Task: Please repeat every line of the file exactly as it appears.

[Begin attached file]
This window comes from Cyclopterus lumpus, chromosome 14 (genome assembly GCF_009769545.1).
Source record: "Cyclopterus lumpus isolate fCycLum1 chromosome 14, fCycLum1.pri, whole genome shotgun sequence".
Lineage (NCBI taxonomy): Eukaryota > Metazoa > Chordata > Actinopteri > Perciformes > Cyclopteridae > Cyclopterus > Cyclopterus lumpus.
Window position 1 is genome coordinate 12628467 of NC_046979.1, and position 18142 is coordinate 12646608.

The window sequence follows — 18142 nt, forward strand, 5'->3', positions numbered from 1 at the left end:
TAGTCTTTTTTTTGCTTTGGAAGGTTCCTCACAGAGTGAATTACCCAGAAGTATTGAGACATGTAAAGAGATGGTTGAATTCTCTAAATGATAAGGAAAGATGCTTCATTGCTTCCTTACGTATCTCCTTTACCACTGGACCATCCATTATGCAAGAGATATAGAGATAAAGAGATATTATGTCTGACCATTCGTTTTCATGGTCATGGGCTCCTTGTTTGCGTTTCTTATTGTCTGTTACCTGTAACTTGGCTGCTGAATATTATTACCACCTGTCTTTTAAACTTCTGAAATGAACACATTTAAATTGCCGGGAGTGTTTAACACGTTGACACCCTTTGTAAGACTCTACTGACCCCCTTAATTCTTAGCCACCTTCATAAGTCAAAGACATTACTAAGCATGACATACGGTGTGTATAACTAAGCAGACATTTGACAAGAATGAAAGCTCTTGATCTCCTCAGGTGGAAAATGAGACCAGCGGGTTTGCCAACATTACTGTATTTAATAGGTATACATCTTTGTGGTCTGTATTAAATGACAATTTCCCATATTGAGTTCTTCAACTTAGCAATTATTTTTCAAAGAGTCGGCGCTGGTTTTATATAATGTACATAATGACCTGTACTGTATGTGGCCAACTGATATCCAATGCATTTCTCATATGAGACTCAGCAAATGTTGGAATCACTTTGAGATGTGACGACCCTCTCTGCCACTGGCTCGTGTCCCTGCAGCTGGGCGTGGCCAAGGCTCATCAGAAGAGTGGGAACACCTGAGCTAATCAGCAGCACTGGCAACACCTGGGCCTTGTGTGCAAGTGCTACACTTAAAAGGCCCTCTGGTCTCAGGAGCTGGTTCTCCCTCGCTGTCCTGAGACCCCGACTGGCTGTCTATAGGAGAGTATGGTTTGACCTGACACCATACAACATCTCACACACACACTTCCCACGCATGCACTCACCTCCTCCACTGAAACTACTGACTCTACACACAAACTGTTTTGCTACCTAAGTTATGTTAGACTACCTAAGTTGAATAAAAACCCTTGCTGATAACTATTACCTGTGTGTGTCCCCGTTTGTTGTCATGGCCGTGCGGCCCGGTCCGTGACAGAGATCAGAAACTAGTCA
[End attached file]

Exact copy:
This window comes from Cyclopterus lumpus, chromosome 14 (genome assembly GCF_009769545.1).
Source record: "Cyclopterus lumpus isolate fCycLum1 chromosome 14, fCycLum1.pri, whole genome shotgun sequence".
Lineage (NCBI taxonomy): Eukaryota > Metazoa > Chordata > Actinopteri > Perciformes > Cyclopteridae > Cyclopterus > Cyclopterus lumpus.
Window position 1 is genome coordinate 12628467 of NC_046979.1, and position 18142 is coordinate 12646608.

The window sequence follows — 18142 nt, forward strand, 5'->3', positions numbered from 1 at the left end:
TAGTCTTTTTTTTGCTTTGGAAGGTTCCTCACAGAGTGAATTACCCAGAAGTATTGAGACATGTAAAGAGATGGTTGAATTCTCTAAATGATAAGGAAAGATGCTTCATTGCTTCCTTACGTATCTCCTTTACCACTGGACCATCCATTATGCAAGAGATATAGAGATAAAGAGATATTATGTCTGACCATTCGTTTTCATGGTCATGGGCTCCTTGTTTGCGTTTCTTATTGTCTGTTACCTGTAACTTGGCTGCTGAATATTATTACCACCTGTCTTTTAAACTTCTGAAATGAACACATTTAAATTGCCGGGAGTGTTTAACACGTTGACACCCTTTGTAAGACTCTACTGACCCCCTTAATTCTTAGCCACCTTCATAAGTCAAAGACATTACTAAGCATGACATACGGTGTGTATAACTAAGCAGACATTTGACAAGAATGAAAGCTCTTGATCTCCTCAGGTGGAAAATGAGACCAGCGGGTTTGCCAACATTACTGTATTTAATAGGTATACATCTTTGTGGTCTGTATTAAATGACAATTTCCCATATTGAGTTCTTCAACTTAGCAATTATTTTTCAAAGAGTCGGCGCTGGTTTTATATAATGTACATAATGACCTGTACTGTATGTGGCCAACTGATATCCAATGCATTTCTCATATGAGACTCAGCAAATGTTGGAATCACTTTGAGATGTGACGACCCTCTCTGCCACTGGCTCGTGTCCCTGCAGCTGGGCGTGGCCAAGGCTCATCAGAAGAGTGGGAACACCTGAGCTAATCAGCAGCACTGGCAACACCTGGGCCTTGTGTGCAAGTGCTACACTTAAAAGGCCCTCTGGTCTCAGGAGCTGGTTCTCCCTCGCTGTCCTGAGACCCCGACTGGCTGTCTATAGGAGAGTATGGTTTGACCTGACACCATACAACATCTCACACACACACTTCCCACGCATGCACTCACCTCCTCCACTGAAACTACTGACTCTACACACAAACTGTTTTGCTACCTAAGTTATGTTAGACTACCTAAGTTGAATAAAAACCCTTGCTGATAACTATTACCTGTGTGTGTCCCCGTTTGTTGTCATGGCCGTGCGGCCCGGTCCGTGACAGAGATCAGAAACTAGTCA